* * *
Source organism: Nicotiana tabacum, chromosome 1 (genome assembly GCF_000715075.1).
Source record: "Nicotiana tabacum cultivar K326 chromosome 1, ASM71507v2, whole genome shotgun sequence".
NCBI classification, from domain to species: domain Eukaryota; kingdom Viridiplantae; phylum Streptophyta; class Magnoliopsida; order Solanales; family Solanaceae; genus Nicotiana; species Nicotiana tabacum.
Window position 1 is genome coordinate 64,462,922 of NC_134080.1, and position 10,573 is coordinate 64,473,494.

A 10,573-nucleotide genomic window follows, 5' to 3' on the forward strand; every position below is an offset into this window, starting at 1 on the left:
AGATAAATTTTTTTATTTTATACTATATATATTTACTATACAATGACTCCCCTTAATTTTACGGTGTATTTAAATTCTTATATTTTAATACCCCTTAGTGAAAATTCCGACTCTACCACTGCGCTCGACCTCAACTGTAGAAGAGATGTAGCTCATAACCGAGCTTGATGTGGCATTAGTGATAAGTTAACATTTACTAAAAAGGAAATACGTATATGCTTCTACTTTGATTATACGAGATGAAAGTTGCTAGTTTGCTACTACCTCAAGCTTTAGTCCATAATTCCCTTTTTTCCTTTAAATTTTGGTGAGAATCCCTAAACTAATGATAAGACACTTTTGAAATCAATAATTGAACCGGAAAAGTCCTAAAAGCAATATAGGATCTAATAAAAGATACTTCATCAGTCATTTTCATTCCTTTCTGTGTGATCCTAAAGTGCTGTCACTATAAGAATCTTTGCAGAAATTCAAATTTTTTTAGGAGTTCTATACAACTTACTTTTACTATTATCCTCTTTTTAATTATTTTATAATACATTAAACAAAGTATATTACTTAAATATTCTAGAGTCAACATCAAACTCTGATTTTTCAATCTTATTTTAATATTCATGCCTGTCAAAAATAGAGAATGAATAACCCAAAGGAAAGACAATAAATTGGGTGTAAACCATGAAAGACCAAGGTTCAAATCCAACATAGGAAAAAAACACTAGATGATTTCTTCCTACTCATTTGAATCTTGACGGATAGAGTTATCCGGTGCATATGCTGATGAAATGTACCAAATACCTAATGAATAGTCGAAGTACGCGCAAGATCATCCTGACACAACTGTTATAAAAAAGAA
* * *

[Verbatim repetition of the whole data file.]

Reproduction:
Source organism: Nicotiana tabacum, chromosome 1 (genome assembly GCF_000715075.1).
Source record: "Nicotiana tabacum cultivar K326 chromosome 1, ASM71507v2, whole genome shotgun sequence".
NCBI classification, from domain to species: domain Eukaryota; kingdom Viridiplantae; phylum Streptophyta; class Magnoliopsida; order Solanales; family Solanaceae; genus Nicotiana; species Nicotiana tabacum.
Window position 1 is genome coordinate 64,462,922 of NC_134080.1, and position 10,573 is coordinate 64,473,494.

A 10,573-nucleotide genomic window follows, 5' to 3' on the forward strand; every position below is an offset into this window, starting at 1 on the left:
AGATAAATTTTTTTATTTTATACTATATATATTTACTATACAATGACTCCCCTTAATTTTACGGTGTATTTAAATTCTTATATTTTAATACCCCTTAGTGAAAATTCCGACTCTACCACTGCGCTCGACCTCAACTGTAGAAGAGATGTAGCTCATAACCGAGCTTGATGTGGCATTAGTGATAAGTTAACATTTACTAAAAAGGAAATACGTATATGCTTCTACTTTGATTATACGAGATGAAAGTTGCTAGTTTGCTACTACCTCAAGCTTTAGTCCATAATTCCCTTTTTTCCTTTAAATTTTGGTGAGAATCCCTAAACTAATGATAAGACACTTTTGAAATCAATAATTGAACCGGAAAAGTCCTAAAAGCAATATAGGATCTAATAAAAGATACTTCATCAGTCATTTTCATTCCTTTCTGTGTGATCCTAAAGTGCTGTCACTATAAGAATCTTTGCAGAAATTCAAATTTTTTTAGGAGTTCTATACAACTTACTTTTACTATTATCCTCTTTTTAATTATTTTATAATACATTAAACAAAGTATATTACTTAAATATTCTAGAGTCAACATCAAACTCTGATTTTTCAATCTTATTTTAATATTCATGCCTGTCAAAAATAGAGAATGAATAACCCAAAGGAAAGACAATAAATTGGGTGTAAACCATGAAAGACCAAGGTTCAAATCCAACATAGGAAAAAAACACTAGATGATTTCTTCCTACTCATTTGAATCTTGACGGATAGAGTTATCCGGTGCATATGCTGATGAAATGTACCAAATACCTAATGAATAGTCGAAGTACGCGCAAGATCATCCTGACACAACTGTTATAAAAAAGAA